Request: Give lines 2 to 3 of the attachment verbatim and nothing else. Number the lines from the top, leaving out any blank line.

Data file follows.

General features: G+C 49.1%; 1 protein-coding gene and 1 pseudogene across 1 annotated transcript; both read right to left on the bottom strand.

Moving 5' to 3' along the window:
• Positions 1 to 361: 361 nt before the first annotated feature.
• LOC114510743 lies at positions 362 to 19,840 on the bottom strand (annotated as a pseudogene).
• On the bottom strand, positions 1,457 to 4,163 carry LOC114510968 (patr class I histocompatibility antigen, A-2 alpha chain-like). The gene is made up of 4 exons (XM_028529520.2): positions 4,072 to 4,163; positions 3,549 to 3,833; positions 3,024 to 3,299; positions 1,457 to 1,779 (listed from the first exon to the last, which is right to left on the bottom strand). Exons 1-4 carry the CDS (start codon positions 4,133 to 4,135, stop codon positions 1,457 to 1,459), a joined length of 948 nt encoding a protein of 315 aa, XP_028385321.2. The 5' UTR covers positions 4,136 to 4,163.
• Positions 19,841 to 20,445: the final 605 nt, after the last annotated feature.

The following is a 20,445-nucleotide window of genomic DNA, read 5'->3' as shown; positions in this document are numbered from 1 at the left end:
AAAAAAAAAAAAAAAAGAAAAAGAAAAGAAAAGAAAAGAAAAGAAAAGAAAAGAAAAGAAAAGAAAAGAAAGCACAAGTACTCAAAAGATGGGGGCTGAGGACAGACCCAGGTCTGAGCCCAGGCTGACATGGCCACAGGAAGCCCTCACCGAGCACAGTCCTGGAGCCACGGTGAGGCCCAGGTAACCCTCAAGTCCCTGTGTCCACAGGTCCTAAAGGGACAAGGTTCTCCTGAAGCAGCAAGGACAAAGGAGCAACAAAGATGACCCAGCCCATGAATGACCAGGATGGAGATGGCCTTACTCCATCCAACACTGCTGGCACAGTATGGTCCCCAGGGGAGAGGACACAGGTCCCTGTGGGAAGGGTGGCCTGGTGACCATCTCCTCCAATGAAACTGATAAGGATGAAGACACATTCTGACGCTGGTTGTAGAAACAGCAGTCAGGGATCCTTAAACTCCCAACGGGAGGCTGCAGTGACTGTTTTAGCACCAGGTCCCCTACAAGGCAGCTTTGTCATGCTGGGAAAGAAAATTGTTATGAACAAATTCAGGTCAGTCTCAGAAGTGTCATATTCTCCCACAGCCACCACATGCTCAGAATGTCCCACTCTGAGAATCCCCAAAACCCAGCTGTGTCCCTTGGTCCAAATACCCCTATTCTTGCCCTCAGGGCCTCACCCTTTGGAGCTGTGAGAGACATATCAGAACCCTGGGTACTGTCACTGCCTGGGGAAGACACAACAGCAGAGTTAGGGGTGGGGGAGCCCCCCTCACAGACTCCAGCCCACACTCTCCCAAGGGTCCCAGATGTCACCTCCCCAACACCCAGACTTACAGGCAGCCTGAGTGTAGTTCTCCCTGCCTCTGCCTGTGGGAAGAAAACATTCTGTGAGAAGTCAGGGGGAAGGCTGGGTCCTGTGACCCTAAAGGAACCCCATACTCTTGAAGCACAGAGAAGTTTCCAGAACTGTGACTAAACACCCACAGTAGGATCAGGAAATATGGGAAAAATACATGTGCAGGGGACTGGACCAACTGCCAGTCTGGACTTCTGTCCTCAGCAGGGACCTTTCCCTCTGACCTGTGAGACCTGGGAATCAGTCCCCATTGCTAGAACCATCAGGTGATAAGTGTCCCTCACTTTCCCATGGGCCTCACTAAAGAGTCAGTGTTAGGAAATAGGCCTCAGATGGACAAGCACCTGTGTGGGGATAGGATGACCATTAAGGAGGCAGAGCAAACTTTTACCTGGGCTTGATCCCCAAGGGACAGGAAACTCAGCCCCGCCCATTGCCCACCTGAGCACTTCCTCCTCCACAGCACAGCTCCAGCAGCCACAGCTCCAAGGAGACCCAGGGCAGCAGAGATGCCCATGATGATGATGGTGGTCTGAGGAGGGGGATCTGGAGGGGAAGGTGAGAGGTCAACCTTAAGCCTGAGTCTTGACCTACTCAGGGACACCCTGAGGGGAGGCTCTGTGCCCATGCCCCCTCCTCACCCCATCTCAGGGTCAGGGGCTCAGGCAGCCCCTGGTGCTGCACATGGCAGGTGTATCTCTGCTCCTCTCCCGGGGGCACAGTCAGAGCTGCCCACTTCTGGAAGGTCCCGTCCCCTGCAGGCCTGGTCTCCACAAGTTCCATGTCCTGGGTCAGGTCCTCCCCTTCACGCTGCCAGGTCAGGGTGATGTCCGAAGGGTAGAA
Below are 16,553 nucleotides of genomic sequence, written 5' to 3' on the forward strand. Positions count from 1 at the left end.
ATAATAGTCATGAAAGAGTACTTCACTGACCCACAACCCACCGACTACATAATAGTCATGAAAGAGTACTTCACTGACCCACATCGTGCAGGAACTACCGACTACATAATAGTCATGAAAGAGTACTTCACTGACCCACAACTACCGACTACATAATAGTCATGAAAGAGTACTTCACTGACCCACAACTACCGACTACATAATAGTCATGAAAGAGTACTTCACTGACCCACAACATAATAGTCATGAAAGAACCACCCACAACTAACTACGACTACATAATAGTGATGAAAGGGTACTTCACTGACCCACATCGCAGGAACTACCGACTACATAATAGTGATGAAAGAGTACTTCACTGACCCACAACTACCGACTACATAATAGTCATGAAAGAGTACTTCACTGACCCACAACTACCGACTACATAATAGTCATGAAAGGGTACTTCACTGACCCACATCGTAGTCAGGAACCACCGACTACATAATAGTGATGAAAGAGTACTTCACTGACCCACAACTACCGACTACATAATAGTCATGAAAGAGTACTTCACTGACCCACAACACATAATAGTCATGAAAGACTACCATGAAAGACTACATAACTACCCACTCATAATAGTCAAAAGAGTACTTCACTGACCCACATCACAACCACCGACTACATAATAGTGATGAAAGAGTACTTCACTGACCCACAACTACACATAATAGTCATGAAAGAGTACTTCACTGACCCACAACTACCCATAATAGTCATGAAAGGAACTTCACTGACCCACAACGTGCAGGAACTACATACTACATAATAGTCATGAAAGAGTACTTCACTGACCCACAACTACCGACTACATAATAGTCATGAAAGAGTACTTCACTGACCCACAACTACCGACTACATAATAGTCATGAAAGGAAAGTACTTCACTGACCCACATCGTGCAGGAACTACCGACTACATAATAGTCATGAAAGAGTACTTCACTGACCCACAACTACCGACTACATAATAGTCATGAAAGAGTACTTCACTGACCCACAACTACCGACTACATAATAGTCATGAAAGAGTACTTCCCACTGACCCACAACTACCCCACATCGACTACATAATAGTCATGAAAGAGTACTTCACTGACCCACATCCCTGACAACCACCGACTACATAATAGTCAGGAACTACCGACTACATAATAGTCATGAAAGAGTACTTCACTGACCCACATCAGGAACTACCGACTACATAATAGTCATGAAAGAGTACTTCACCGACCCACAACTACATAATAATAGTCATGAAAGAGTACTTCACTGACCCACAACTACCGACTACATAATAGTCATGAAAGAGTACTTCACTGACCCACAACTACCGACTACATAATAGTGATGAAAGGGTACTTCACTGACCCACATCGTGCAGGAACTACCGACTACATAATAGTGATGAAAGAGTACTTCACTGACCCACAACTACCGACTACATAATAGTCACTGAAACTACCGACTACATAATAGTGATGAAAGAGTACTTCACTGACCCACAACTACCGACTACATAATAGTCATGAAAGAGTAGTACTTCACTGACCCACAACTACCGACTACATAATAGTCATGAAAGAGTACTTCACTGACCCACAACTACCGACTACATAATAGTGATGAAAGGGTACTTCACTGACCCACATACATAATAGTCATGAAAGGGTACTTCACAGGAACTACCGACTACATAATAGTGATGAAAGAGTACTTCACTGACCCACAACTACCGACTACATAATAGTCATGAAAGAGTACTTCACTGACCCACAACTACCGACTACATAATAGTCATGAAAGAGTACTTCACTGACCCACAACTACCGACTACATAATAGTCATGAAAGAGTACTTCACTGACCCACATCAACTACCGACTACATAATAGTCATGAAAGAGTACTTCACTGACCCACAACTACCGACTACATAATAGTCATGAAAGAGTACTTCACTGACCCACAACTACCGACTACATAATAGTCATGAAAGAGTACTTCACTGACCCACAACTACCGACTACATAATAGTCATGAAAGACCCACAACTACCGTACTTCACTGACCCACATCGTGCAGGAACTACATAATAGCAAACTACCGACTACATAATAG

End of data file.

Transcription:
Moving 5' to 3' along the window:
• Positions 1 to 361: 361 nt before the first annotated feature.